One of the first paintings you see as you walk into this Robert Ryman show, which presents works from the late 1950s to the mid ’80s, rarely shown in the US, is Untitled [Background Music] from c. 1962. A large square of linen is dominated by white strokes like big curving thumbprints dragged through paint, with deep reds, purples, and yellows showing through in between. It’s odd to look at this one, and at the untitled 1962 work next to it, with electric-blue patches jazzing through the white (along with more red and bits of unpainted background). It reminds you how crucial colour is to Ryman even, or especially, when his whites prevail more fully, as they do in many of the other pieces on show here.
You could guess, if you didn’t know, that Ryman had spent the early part of his time as a guard at MoMA, starting in 1953, examining the colour palettes of Cézanne and Matisse. That was the year 23-year-old Ryman, who had originally wanted to be a jazz musician, began to paint, enrolling in one of MoMA’s adult education courses and eventually selling his first piece in 1958 via a staff exhibition. His commitment to shades of white was firmly established by the turn of that decade and, while he did not have a solo show until 1967, in 1974 there was the first of several retrospectives. Though Ryman remains most closely identified with minimalism, his experimental autodidacticism – dedicated to discovering the possibilities of the materials on one hand and eliciting the viewer’s delight on the other – makes his work hard to confine to any one school.
The reference to background music in the 1962 work could be read as an appealing joke about the decorative prettiness sometimes risked by colourful abstraction, and about what’s in the background of so many Ryman works, deepening and complicating his apparent whites, drawing the eye to something beyond them. The play of light on these works gives them an eerie, immaterial quality that’s only enhanced by the viewer’s awareness of them as made objects; the whiteness of the paint acquires a new intensity as your eye takes in the darker and brighter elements that contradict it even as they make it up.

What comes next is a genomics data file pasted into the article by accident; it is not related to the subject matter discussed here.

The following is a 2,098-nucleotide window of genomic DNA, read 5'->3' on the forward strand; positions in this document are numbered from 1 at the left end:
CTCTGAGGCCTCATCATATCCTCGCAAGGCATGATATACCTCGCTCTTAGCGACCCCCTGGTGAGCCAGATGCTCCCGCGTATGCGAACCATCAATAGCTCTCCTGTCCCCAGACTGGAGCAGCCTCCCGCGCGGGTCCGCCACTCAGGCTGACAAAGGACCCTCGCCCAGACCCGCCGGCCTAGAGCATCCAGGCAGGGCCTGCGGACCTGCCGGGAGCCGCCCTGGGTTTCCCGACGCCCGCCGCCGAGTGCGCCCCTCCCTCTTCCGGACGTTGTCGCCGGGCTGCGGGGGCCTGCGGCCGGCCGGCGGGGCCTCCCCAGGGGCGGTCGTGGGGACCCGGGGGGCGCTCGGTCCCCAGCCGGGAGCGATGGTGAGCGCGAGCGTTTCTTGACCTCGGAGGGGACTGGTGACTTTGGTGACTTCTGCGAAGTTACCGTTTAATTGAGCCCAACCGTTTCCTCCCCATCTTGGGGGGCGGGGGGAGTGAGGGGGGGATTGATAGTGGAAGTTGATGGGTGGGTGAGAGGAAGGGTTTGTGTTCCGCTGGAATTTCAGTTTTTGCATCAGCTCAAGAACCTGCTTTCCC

I visited the show on a dull grey afternoon, unusual for New York, and the light crawling through some glass panels in the ceiling seemed to have to work hard to illuminate the paintings – which are so clearly designed to invite and set off different qualities and movements of light. You can look for a long time at the surface of some of the oils made around 1960 and still make new discoveries: a shift in colour and texture at the right-hand edge of a work; a tiny, at times invisible, splash of bright green, pink, or turquoise; or a sharp white rectangle at the very bottom, half obscured by thicker ice-cream folds of paint.
Some of the later works by contrast look achingly simple: Accord (1985) is a clean, vertical rectangle of aluminium, bolted to the wall at its four corners, with one part of it, near the top, projecting towards you into a Malevich-like white, oil-painted square. From the same decade are Factor (1983) and Pair Navigation (1984) – the first a white rectangle projected out from the wall with rods and fasteners, the second a very similar arrangement, but placed as a platform on the floor. In all three, Ryman seems to achieve through the manipulation of space what he achieves in earlier pieces mostly through colour. These later works feel like gentle jokes as well as experiments: is it a painting or a frame, or a podium on which an artwork will be presented to you? There are similar moves, but in the other direction nearby: Arista (1968) has its background linen stapled to the wall with blue chalk lines sketched in around it; on the opposite wall, in an untitled work from 1964, two rough rectangles constrain some dense daubing in vinyl polymer (shades of white again, with darker and bluer notes showing through and around them) against a much larger dappled aluminium surface.
At about five o’clock, an hour before closing time, the gallery lighting began to switch on – a hot orange that seemed to spring off the more industrial surfaces of the later works. Some of those I’d been most drawn to appeared reduced, hardened and flattened, a little too obvious: the 1973 expanse of white Enamelac on an aluminium base that shows in a thin line down the left-hand side and along the bottom; a row of square pieces from the same year, their fat L-shapes of black (oxidised copper, apparently) set off by smaller white baked-enamel squares; and 1985’s Catalyst III, with its steel bolts and thin, intermittent lines of black enamel seeming to divide the aluminium base and contain it in a pointedly incomplete frame. Instead I went back to the oils, whose surfaces now attracted a very different play of light that brought out, or obscured, other colours. The subtle texturings of paint looked suddenly more dramatic, every tiny splodge and dip casting its shadow, as if the background had receded, or the surface had been turned up just a little louder.
‘Robert Ryman’ is at Dia:Chelsea, New York until 29 July.
‘She changed how we encounter sculpture’ – remembering Phyllida Barlow (1944–2023)